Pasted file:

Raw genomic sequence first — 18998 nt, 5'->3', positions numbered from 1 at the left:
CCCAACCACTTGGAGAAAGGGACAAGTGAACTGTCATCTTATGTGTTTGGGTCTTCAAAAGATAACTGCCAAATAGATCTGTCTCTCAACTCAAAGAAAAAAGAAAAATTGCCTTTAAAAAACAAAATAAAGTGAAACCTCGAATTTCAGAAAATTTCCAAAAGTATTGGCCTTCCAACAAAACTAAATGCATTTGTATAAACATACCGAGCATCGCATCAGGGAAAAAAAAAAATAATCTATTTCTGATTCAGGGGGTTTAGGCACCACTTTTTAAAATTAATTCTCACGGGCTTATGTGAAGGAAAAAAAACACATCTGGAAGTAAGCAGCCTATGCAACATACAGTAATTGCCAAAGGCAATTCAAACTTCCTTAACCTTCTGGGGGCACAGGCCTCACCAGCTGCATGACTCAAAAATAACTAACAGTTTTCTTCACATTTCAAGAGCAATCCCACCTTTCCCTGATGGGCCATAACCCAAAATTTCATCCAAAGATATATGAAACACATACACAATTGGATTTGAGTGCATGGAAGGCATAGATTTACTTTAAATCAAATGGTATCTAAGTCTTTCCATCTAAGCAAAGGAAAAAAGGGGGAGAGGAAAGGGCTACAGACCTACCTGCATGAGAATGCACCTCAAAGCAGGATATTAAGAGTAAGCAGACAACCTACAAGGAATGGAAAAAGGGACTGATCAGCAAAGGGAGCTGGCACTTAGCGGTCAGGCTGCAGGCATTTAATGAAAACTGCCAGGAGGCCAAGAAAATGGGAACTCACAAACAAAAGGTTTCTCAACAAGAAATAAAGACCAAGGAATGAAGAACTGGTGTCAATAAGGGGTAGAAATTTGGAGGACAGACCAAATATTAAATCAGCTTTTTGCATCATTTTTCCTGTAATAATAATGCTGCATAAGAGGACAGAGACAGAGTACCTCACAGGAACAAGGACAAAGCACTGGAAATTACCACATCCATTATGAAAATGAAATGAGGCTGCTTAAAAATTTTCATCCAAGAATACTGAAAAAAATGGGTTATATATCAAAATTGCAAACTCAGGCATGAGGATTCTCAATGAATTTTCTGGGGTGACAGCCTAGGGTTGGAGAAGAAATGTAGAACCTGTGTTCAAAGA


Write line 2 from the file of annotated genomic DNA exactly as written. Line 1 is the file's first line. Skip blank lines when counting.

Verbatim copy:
CCCAACCACTTGGAGAAAGGGACAAGTGAACTGTCATCTTATGTGTTTGGGTCTTCAAAAGATAACTGCCAAATAGATCTGTCTCTCAACTCAAAGAAAAAAGAAAAATTGCCTTTAAAAAACAAAATAAAGTGAAACCTCGAATTTCAGAAAATTTCCAAAAGTATTGGCCTTCCAACAAAACTAAATGCATTTGTATAAACATACCGAGCATCGCATCAGGGAAAAAAAAAAATAATCTATTTCTGATTCAGGGGGTTTAGGCACCACTTTTTAAAATTAATTCTCACGGGCTTATGTGAAGGAAAAAAAACACATCTGGAAGTAAGCAGCCTATGCAACATACAGTAATTGCCAAAGGCAATTCAAACTTCCTTAACCTTCTGGGGGCACAGGCCTCACCAGCTGCATGACTCAAAAATAACTAACAGTTTTCTTCACATTTCAAGAGCAATCCCACCTTTCCCTGATGGGCCATAACCCAAAATTTCATCCAAAGATATATGAAACACATACACAATTGGATTTGAGTGCATGGAAGGCATAGATTTACTTTAAATCAAATGGTATCTAAGTCTTTCCATCTAAGCAAAGGAAAAAAGGGGGAGAGGAAAGGGCTACAGACCTACCTGCATGAGAATGCACCTCAAAGCAGGATATTAAGAGTAAGCAGACAACCTACAAGGAATGGAAAAAGGGACTGATCAGCAAAGGGAGCTGGCACTTAGCGGTCAGGCTGCAGGCATTTAATGAAAACTGCCAGGAGGCCAAGAAAATGGGAACTCACAAACAAAAGGTTTCTCAACAAGAAATAAAGACCAAGGAATGAAGAACTGGTGTCAATAAGGGGTAGAAATTTGGAGGACAGACCAAATATTAAATCAGCTTTTTGCATCATTTTTCCTGTAATAATAATGCTGCATAAGAGGACAGAGACAGAGTACCTCACAGGAACAAGGACAAAGCACTGGAAATTACCACATCCATTATGAAAATGAAATGAGGCTGCTTAAAAATTTTCATCCAAGAATACTGAAAAAAATGGGTTATATATCAAAATTGCAAACTCAGGCATGAGGATTCTCAATGAATTTTCTGGGGTGACAGCCTAGGGTTGGAGAAGAAATGTAGAACCTGTGTTCAAAGA